A Case Sharing- An Exceptional Challenging Cancer Patient

July 14th, 2016 in Reflection

Annda LumAuthor: Annda Lum

Affiliations: Pamela Youde Nethersole Eastern Hospital, Hong Kong

[Special acknowledgement to Dr Kwok Sing Ng, CP Mr Victor Kong, SWA Ms Christy Lee]

Case Background

Ms X was a 50 years old lady having hormonal-responsive, HER-2 positive breast cancer with multiple metastases in Feb 2013. She was initially managed in Hospital A, with chemotherapy and radiotherapy given, later defaulted follow-up. Afterwards, she had started to receive Tamoxifen and Herceptin since Mar 2014 in our Unit, eventually passed away in Dec 2015.

Characteristic Exceptions Demonstrated by Ms X

Throughout her treatment process, she demonstrated several characteristic exceptions.

Exceptional keen for hospitalization- prolonged stay in our Orthopedic unit for 537 days and 215 days in our unit without clinical indication.

Exceptional plan for hospitalization- after discharge from Hospital A, Ms X went to different hospitals and requested admissions.

Exceptionally being refused- because of Ms X’s violent behavior, several hospitals marked ALERT not to admit her.

Exceptional treatment refusal- Ms X refused most management as planned for her.

Exceptionally irritable- she attacked staff and generated ward conflicts multiple times. She was diagnosed having adjustment disorder, delusion disorder and personality difficulties.

Family Background and Psychosocial Formulation

Ms X had no contact with family after quarrel at her adolescence. She was an ex-jewelry saleslady. Lived alone in a public housing unit and a Comprehensive Social Security Assistance (CSSA) recipient. Ms X was discriminated by her neighbors too. After onset of her illness, she refused home. Ms X was defensive and hostile towards hospital staff. Nevertheless, she was nice and helpful towards other patients. For instance, she shared pizza with other patients in ward and assisted daily task of another elder in ward.

Ms X was referred to clinical psychologist for illness coping. Rapport building turned out to be a challenging task, as she appeared interpreting any assessment as an attempt to label her as mentally ill. Due to Ms X’s defensiveness and downhill physical condition, intensive psychotherapy targeting delusional beliefs or personality issues was not a realistic option. Instead, psychological intervention focused on providing emotional support and problem solving on her immediate concerns. Efforts were made to facilitate insight regarding how her cognitions affected emotions and medical treatment.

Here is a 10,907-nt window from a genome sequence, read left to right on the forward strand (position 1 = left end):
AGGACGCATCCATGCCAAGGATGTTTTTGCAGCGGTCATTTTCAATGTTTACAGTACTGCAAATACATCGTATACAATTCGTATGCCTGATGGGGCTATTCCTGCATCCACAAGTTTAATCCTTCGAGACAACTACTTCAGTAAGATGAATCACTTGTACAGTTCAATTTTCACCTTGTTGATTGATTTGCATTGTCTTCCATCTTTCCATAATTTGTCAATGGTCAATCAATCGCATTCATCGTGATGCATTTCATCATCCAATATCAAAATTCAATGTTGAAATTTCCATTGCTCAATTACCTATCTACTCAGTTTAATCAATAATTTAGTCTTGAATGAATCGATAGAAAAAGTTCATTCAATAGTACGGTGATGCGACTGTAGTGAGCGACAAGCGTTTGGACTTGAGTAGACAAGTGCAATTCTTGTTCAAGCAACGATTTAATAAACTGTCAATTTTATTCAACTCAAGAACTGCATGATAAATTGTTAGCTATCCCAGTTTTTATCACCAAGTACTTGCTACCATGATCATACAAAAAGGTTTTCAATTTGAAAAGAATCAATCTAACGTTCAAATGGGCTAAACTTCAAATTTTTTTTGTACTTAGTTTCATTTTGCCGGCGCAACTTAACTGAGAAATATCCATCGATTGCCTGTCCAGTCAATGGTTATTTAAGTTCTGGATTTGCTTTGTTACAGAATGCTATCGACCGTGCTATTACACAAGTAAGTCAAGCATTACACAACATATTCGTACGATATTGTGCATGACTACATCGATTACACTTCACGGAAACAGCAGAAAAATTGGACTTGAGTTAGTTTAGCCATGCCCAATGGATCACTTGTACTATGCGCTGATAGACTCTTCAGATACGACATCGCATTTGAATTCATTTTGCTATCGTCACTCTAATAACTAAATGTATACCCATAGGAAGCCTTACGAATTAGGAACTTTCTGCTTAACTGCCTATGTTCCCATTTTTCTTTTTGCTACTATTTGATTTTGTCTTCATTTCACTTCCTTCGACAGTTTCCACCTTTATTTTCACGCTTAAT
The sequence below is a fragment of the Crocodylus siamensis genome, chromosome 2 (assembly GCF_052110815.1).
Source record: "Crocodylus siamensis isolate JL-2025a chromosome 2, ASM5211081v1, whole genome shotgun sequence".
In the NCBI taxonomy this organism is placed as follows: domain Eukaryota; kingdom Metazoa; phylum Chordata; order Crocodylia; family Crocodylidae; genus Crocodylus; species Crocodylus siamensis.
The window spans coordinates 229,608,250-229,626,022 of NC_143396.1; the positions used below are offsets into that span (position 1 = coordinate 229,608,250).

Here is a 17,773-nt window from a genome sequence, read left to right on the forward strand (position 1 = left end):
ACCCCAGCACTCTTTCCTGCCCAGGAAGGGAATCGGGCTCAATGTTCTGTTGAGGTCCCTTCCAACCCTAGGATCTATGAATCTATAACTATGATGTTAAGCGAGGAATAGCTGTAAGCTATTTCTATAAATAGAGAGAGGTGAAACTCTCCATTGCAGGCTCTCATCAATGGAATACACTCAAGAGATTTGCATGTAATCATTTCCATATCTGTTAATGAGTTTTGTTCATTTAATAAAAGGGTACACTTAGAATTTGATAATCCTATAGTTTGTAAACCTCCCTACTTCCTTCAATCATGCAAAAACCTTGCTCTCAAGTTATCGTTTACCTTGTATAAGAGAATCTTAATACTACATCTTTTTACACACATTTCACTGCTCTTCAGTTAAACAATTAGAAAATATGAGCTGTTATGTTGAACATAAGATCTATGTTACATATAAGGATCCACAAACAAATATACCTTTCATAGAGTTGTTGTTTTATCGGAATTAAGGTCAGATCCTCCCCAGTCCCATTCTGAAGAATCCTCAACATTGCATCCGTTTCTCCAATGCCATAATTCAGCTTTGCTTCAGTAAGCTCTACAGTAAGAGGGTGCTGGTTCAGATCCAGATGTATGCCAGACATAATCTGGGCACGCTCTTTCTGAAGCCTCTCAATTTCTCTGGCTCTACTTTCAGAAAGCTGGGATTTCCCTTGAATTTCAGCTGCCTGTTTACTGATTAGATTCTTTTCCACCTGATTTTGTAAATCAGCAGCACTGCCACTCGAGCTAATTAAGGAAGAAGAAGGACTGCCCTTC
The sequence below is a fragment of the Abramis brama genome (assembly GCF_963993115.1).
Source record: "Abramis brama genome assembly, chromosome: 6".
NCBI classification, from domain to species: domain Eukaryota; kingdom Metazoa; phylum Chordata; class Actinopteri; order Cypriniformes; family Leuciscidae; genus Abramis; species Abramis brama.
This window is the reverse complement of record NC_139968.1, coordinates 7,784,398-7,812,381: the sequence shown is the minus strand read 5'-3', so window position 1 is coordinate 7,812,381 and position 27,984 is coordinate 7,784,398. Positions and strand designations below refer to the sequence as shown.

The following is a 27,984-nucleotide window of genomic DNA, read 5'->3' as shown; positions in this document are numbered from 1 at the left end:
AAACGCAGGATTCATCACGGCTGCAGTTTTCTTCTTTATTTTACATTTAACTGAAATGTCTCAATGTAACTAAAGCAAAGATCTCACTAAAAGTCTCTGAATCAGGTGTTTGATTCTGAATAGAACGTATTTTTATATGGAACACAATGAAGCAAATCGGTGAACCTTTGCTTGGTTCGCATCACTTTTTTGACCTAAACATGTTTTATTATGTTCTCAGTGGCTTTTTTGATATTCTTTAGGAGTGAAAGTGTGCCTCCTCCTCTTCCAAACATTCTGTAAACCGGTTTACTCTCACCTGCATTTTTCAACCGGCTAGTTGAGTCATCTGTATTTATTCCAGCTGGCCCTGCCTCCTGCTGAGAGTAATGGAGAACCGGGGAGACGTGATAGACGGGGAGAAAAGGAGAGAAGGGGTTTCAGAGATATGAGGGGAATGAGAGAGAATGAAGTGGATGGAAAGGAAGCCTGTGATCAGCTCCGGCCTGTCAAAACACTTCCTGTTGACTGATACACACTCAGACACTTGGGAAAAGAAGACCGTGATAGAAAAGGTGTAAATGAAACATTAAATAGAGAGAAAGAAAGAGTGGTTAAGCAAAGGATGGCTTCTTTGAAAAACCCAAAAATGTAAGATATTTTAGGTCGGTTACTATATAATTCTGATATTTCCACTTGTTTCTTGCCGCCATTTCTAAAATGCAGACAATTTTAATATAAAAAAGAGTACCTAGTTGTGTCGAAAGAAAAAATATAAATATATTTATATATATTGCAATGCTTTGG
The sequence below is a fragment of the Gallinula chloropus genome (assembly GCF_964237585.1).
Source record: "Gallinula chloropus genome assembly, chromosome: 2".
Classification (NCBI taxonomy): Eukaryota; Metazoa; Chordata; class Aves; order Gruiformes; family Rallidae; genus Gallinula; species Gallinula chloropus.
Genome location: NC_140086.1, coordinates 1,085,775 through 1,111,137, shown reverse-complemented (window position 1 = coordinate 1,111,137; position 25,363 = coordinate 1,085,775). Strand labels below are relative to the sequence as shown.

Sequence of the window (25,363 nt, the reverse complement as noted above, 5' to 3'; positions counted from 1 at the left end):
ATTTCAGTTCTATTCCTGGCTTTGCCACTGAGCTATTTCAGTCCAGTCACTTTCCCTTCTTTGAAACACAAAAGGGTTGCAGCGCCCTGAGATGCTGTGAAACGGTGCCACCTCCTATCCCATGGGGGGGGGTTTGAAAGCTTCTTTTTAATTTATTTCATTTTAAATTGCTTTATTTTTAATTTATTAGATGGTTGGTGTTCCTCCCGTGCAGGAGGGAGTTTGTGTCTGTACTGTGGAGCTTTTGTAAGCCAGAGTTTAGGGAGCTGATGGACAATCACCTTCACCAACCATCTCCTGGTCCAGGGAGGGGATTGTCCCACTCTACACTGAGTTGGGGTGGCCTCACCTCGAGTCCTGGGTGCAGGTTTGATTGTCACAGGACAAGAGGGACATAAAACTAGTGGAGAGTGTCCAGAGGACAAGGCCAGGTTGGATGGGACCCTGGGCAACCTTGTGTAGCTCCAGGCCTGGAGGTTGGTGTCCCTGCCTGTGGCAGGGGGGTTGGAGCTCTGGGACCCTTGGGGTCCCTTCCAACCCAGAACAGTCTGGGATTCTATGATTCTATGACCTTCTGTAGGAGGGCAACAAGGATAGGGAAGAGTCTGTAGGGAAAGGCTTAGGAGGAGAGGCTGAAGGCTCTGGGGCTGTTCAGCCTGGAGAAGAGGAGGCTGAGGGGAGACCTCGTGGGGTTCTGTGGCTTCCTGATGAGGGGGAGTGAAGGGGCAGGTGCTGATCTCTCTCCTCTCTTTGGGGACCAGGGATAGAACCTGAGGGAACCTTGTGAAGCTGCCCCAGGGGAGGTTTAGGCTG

Last Journey and Team Reflection

When Ms X was very weak, she still did not disclose any after-death business. Our team paid much effort to find if Ms X had self-arranged her funeral matter before. Multiple NGOs were contacted and ultimately our social worker was able to identify one to address Ms X’s final need. During the last moments of Ms X, chaplain was invited to see her, our staff and social worker accompanied her at bedside. Conveyable comforts words like “let go” through her ears were done to enhance her spiritual peace. Ms X’s last wish of funeral concern was addressed and fulfilled at her final moment. She rested in peace without lingering time.

Even though Ms X was an exceptional challenging patient to care, we still tried our best to preserve her dignity and the humanity. Our team awareness was increased after debriefing was done regarding to our own emotions and feeling towards Ms X’s care. Mutual staff support with good team spirit was vital for this kind of challenge.

 

 

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